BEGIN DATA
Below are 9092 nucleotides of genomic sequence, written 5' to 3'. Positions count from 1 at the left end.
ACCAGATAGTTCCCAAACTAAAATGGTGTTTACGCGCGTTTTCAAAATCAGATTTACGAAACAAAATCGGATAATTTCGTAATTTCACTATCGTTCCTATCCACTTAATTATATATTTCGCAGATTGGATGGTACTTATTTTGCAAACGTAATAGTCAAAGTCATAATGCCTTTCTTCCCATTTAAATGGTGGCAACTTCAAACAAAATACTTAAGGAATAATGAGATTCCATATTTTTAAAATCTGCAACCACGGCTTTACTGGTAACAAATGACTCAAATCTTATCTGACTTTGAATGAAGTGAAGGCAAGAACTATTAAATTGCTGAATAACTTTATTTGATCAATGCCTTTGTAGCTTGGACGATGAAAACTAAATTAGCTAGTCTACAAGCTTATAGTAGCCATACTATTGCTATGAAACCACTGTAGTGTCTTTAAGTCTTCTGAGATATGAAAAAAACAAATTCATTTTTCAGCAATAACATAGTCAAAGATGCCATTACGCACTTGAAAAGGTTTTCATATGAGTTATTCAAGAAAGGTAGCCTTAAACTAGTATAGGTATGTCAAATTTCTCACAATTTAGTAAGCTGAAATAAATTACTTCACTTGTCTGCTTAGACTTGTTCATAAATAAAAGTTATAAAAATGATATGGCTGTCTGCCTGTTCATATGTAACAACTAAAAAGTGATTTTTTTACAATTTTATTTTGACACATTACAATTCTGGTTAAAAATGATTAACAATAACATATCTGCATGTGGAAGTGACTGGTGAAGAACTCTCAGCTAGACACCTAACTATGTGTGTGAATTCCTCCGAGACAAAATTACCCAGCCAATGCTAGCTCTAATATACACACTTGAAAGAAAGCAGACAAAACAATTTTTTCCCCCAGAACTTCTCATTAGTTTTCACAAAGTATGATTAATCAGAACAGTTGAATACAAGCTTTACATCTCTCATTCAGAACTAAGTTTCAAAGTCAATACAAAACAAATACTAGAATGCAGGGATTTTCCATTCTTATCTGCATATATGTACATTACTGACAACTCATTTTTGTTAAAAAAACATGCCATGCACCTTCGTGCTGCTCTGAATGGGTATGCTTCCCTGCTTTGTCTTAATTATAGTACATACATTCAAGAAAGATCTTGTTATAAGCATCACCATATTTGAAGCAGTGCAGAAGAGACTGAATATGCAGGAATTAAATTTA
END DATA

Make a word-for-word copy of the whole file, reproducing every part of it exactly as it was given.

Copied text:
Below are 9092 nucleotides of genomic sequence, written 5' to 3'. Positions count from 1 at the left end.
ACCAGATAGTTCCCAAACTAAAATGGTGTTTACGCGCGTTTTCAAAATCAGATTTACGAAACAAAATCGGATAATTTCGTAATTTCACTATCGTTCCTATCCACTTAATTATATATTTCGCAGATTGGATGGTACTTATTTTGCAAACGTAATAGTCAAAGTCATAATGCCTTTCTTCCCATTTAAATGGTGGCAACTTCAAACAAAATACTTAAGGAATAATGAGATTCCATATTTTTAAAATCTGCAACCACGGCTTTACTGGTAACAAATGACTCAAATCTTATCTGACTTTGAATGAAGTGAAGGCAAGAACTATTAAATTGCTGAATAACTTTATTTGATCAATGCCTTTGTAGCTTGGACGATGAAAACTAAATTAGCTAGTCTACAAGCTTATAGTAGCCATACTATTGCTATGAAACCACTGTAGTGTCTTTAAGTCTTCTGAGATATGAAAAAAACAAATTCATTTTTCAGCAATAACATAGTCAAAGATGCCATTACGCACTTGAAAAGGTTTTCATATGAGTTATTCAAGAAAGGTAGCCTTAAACTAGTATAGGTATGTCAAATTTCTCACAATTTAGTAAGCTGAAATAAATTACTTCACTTGTCTGCTTAGACTTGTTCATAAATAAAAGTTATAAAAATGATATGGCTGTCTGCCTGTTCATATGTAACAACTAAAAAGTGATTTTTTTACAATTTTATTTTGACACATTACAATTCTGGTTAAAAATGATTAACAATAACATATCTGCATGTGGAAGTGACTGGTGAAGAACTCTCAGCTAGACACCTAACTATGTGTGTGAATTCCTCCGAGACAAAATTACCCAGCCAATGCTAGCTCTAATATACACACTTGAAAGAAAGCAGACAAAACAATTTTTTCCCCCAGAACTTCTCATTAGTTTTCACAAAGTATGATTAATCAGAACAGTTGAATACAAGCTTTACATCTCTCATTCAGAACTAAGTTTCAAAGTCAATACAAAACAAATACTAGAATGCAGGGATTTTCCATTCTTATCTGCATATATGTACATTACTGACAACTCATTTTTGTTAAAAAAACATGCCATGCACCTTCGTGCTGCTCTGAATGGGTATGCTTCCCTGCTTTGTCTTAATTATAGTACATACATTCAAGAAAGATCTTGTTATAAGCATCACCATATTTGAAGCAGTGCAGAAGAGACTGAATATGCAGGAATTAAATTTA